More thoughtful members of the Virginia Republican infrastructure are probably quietly relieved that former President Trump is likely to be kept off Twitter and Facebook for the foreseeable future. Because every word he utters in public from now and Nov. 2 is going to be used by Democrats to try and sink the GOP’s comeback chances in the Old Dominion.
It started even as Terry McAuliffe was claiming the Democratic nomination for governor last week. He laid into Trump, probably because – absent Trump – things aren’t going superfantabulariffic for Democrats and their captain at the helm of the somewhat shaky ship of state, Joe Biden.
(Even The Washington Post has finally wised up that inflation is here, serving up an almost-banner headline across the top of the front page Saturday, and when that little bag of potato chips near the checkout stands at Giant zoomed from $1.49 to $1.99 in recent weeks, I stopped impulse-buying it. Giving them up is good for the health and even better for the pocketbook.)
Republicans need to be, in the phrase of Lindsey Graham, “Trump-plus” to win elections, and less fight-picking from Trump would help the party in this regard. (I’m on the former president’s e-mail list, and it sometimes seems his attacks are just completely random in nature.) And yet, expecting the Don-Don to tone it down would be like expecting some other national political figure to remember what day it is and what country he’s running (I kid, because I love ….). It’s rather a tall order to ask a 70-something to change old habits at this point in life.
The Republican nominating process resulted in a Virginia statewide ticket that looks more viable than some in recent gubernatorial-election years. Whether Donald Trump helps, or hurts, between now and Nov. 2 remains to be seen.
TALK ABOUT GRADING ON A CURVE: In its editorial last week, the Falls Church News-Press gave itself the task of assigning a letter grade to the performance of the Falls Church school system during the 2020-21 school year.
The verdict of the editorial? It was an A-plus kind of school year!
You’re thinking, this must be “A-plus” in an ironic, sarcastic use of the language. Kind of like when I give a speech and, after the fact, ask people, “on a scale of 9 to 10, how did I do?” (Except for gallows humor, self-deprecating humor is the best kind of humor there is…)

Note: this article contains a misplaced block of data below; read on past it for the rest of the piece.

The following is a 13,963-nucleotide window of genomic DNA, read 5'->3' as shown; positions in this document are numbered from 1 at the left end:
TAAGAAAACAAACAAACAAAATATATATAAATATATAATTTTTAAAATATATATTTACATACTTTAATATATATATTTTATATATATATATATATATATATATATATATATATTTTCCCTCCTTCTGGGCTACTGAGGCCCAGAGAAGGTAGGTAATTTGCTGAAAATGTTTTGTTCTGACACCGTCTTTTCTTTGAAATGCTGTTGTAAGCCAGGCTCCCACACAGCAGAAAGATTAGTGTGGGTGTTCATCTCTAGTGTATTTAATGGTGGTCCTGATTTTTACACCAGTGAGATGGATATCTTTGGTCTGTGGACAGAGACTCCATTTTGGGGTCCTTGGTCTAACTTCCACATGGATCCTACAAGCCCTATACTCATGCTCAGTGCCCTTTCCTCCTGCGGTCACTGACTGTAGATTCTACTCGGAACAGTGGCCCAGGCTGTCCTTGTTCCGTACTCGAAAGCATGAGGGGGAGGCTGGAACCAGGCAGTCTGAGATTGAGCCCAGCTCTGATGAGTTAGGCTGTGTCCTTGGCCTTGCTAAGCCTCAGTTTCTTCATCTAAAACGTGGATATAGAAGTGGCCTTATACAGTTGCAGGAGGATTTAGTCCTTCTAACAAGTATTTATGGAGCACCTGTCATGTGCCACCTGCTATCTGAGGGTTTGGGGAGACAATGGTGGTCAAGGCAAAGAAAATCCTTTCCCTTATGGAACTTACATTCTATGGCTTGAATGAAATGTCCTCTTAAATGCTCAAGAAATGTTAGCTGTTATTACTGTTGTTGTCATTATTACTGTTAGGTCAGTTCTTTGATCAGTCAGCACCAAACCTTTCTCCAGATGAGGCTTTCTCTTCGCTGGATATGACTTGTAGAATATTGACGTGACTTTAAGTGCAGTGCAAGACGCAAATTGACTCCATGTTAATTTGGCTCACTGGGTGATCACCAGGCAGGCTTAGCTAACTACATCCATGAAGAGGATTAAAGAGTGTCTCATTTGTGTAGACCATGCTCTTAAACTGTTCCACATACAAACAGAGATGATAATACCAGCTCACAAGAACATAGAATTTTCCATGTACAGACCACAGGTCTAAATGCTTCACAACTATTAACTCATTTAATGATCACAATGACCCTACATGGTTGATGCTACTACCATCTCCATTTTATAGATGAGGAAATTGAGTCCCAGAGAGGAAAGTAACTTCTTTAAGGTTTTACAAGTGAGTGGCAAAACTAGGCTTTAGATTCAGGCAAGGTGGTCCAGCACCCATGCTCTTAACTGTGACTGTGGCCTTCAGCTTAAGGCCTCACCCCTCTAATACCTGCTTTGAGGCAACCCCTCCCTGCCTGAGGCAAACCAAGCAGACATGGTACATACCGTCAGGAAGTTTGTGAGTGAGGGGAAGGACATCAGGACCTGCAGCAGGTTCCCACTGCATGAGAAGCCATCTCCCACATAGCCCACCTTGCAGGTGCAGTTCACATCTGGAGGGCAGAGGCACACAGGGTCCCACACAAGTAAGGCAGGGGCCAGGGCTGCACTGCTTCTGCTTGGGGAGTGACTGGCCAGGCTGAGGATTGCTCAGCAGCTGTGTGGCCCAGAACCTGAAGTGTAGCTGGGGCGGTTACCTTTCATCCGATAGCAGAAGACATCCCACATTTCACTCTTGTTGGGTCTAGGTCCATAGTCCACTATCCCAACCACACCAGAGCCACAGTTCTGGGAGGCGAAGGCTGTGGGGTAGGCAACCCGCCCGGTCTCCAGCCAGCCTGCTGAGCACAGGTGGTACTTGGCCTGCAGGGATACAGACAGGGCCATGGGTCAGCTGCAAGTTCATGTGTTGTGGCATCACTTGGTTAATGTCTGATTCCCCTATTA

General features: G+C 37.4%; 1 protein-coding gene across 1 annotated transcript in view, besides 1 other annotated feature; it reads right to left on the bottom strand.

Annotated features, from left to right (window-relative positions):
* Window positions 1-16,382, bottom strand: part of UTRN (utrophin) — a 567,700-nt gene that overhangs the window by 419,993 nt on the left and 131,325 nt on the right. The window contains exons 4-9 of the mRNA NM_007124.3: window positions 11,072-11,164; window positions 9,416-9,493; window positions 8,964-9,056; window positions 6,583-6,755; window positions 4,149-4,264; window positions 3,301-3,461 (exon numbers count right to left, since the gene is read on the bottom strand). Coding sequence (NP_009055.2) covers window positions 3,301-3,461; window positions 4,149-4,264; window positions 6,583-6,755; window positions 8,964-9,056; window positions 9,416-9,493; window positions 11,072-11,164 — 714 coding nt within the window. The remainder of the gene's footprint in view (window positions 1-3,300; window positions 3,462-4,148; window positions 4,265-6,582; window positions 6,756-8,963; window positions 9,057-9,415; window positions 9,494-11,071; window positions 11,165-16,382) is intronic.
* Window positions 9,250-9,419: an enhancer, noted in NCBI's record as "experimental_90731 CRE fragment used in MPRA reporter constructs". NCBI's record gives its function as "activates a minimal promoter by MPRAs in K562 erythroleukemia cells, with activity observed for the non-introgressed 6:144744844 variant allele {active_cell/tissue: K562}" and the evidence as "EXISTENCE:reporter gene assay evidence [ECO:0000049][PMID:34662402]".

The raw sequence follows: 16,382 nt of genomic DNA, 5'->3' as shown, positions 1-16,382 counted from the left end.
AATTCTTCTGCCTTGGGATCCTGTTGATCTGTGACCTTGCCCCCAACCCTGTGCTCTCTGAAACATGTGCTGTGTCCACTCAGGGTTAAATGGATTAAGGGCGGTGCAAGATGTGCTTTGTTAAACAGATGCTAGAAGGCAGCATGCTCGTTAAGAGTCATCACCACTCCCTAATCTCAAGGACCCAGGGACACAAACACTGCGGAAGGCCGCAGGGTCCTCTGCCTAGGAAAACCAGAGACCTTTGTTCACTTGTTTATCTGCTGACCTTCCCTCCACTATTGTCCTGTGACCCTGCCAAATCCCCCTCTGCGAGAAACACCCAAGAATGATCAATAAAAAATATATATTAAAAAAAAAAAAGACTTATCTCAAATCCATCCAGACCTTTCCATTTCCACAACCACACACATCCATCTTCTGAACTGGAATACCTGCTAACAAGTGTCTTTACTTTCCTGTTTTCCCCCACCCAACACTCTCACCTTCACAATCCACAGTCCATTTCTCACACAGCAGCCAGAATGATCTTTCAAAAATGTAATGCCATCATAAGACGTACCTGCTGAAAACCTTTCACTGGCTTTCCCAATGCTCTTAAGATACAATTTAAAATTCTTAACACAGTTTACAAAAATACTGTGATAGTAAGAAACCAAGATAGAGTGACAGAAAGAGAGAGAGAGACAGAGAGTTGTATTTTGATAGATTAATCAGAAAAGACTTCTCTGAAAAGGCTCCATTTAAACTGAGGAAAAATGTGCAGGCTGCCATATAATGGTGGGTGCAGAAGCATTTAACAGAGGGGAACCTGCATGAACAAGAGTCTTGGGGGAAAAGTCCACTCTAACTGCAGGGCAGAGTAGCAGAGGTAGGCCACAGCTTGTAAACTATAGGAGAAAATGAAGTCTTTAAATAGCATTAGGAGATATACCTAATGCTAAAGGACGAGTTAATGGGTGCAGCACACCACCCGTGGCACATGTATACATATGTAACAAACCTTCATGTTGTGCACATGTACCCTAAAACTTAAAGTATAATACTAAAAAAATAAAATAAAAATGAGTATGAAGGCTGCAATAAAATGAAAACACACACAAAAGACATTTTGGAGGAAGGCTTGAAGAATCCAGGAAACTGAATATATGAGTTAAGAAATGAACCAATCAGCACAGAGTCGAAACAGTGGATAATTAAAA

But nope. Apparently the newspaper truly believes the school system was as close to perfect as such an organization could come.
Yep, from a half-hearted (which is nicer than saying “half-assed”) return-to-school policy, to an ignore-the-public dash to rename schools willy-nilly, to a growing list of School Board members who have given up and are leaving (some in the middle of their terms), sounds like it was a wonderful, marvelous set of achievements.
(Now that’s an ironic, sarcastic use of language!)
A more, mmmmmmmm, realistic analysis was found just to the right of the editorial in a letter to the editor from Matt and Lora Ries, who argued the school system actually did very little to provide an education for its students over the past year. The result has been “education, social and mental crises” that may take a long time to recover from.
“We should strive for excellence rather than mediocrity,” the writers said, noting that praising Falls Church’s efforts by comparing them to the “dismal efforts in Arlington and Fairfax” is “just lowering the bar for everyone.”
I will say this for the News-Press; unlike some of the national media outlets on the same side (CNN, here’s looking at you), at least that newspaper provides a outlet for dissenting views. Good for them.
- Scott McCaffrey